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Emotional Health

What Is Habit Pairing and Stacking? Answer: The Way To Make Your 2023 Goals Stick

The key is to start small, and that will help you stay consistent.

There’s a trait many of us share: We like to procrastinate the start of healthy habits and hold off on pursuing new goals until the “right” time. I do it myself on a small scale: I set a timer at 4 p.m. to pay a bill, for example. But if I miss 4 p.m., I set the timer for 5 p.m. instead of paying the bill immediately. More recently, I did this on a bigger scale: I set a goal to exercise every day, starting on January 1. And then, the right time came and went, and I didn’t start.

Why does this pattern leave me feeling so disappointed? If I can’t even start, I think, I’ll never finish. Here’s the secret I have to keep telling myself: There’s never going to be a right time. Or rather, any time is the right time! If you’re like me, and feel like you missed out on sticking to your New Year’s resolution already, you can start right now. To stay consistent, there are two tricks you ought to try: habit pairing and habit stacking. Keep reading to learn more.

What is habit pairing?

I recently came across the concept of habit pairing on social media, and it’s completely changed the way I think about my to-do list. The idea behind habit pairing is to do something you enjoy while completing a task you don’t enjoy. For example, I started listening to an audiobook while doing the dishes. This change might seem small and inconsequential, but it’s put a seemingly negative chore in a positive light for me. Dishwashing has turned into a peaceful, neutral task that keeps me occupied while I listen to a book.

Here are a few other examples of habit pairing you can incorporate into your daily (or weekly) routine:

  • Enjoy catching up with a loved one every week on the phone? Instead of sitting down to take the call, get up and go for a walk. Talking while walking will boost your weekly step count without you even realizing it.
  • Waiting for your food to heat up in the microwave? Instead of sitting down, do a set of squats, calf raises, or push-ups against the counter while you wait.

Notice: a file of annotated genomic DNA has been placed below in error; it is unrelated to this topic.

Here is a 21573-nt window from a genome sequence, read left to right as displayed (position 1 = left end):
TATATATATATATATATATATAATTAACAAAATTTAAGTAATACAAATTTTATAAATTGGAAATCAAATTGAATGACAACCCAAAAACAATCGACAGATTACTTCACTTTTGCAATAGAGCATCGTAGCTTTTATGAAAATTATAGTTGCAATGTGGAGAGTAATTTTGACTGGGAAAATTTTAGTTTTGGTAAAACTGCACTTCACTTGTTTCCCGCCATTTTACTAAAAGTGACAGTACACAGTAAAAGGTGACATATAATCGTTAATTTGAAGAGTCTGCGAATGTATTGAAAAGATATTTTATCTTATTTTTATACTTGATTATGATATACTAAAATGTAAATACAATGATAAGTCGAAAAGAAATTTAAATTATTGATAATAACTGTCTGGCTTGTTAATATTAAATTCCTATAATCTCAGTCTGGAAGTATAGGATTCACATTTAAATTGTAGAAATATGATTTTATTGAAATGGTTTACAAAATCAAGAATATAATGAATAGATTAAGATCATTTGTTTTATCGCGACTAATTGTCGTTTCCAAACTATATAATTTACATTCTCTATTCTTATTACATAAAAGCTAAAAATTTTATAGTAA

• Craving a chocolate chip cookie? Don’t ignore your craving — instead, pair it with something that will help keep you satiated, like a scoop of vanilla Greek yogurt.

What is habit stacking?

A slightly different approach, habit stacking is a trick that piggy-backs new habits onto old ones. For example: Every morning, you brush your teeth. This habit is so ingrained in your schedule that you don’t even think about it — so, it’s the perfect habit to stack. How do you do this? Add a small habit, like a five-minute stretch, immediately after brushing your teeth. Your morning routine will now look like this: Brush teeth, stretch for five minutes. (Tip: Don’t even leave the bathroom to stretch. Do it all in the same room, so you begin to associate clean teeth with stretching.) Before long, that five-minute stretch will become ingrained in your schedule, too.

Why is habit stacking so effective? Psychologist Melissa Ming Foynes, PhD, told RealSimple.com that the brain likes to capitalize on a neural pathways that already exist. In other words, the brain is lazy — it loves to re-work old neural connections, and make those stronger, instead of creating new pathways. As a result, new habits become a lot less overwhelming. Here are a few other examples of habit stacking to try and add to your routine:

  • When I put on my socks, I will stretch my legs for 20 seconds.
  • After washing my face in the morning, I will wipe down the sink.
  • When I make my morning cup of coffee, I will pour myself a glass of water and drink them side by side.
  • After every shower, I will spritz the shower curtain with a cleaning spray.

Once you are comfortable with routine habits, you can also apply habit stacks to less-regular occurrences:

  • If I buy a new piece of clothing and take it home, I will take an old item out of my closet and donate it.
  • Anytime I want to buy something over $100, I will wait 24 hours before doing so.
  • Whenever I’m in a Zoom meeting, I will stand up instead of sitting down.

I’ve found that starting small is the key to making habit stacks stick. Tiny switches, like drinking a glass of water with my morning coffee, feel easy and manageable. And the more I stick to those small habits, the easier it is to start bigger healthy habits. The best part: There is naturally less room in my schedule for bad habits, like doomscrolling.

What small habits are you going to try, and what’s worked for you?

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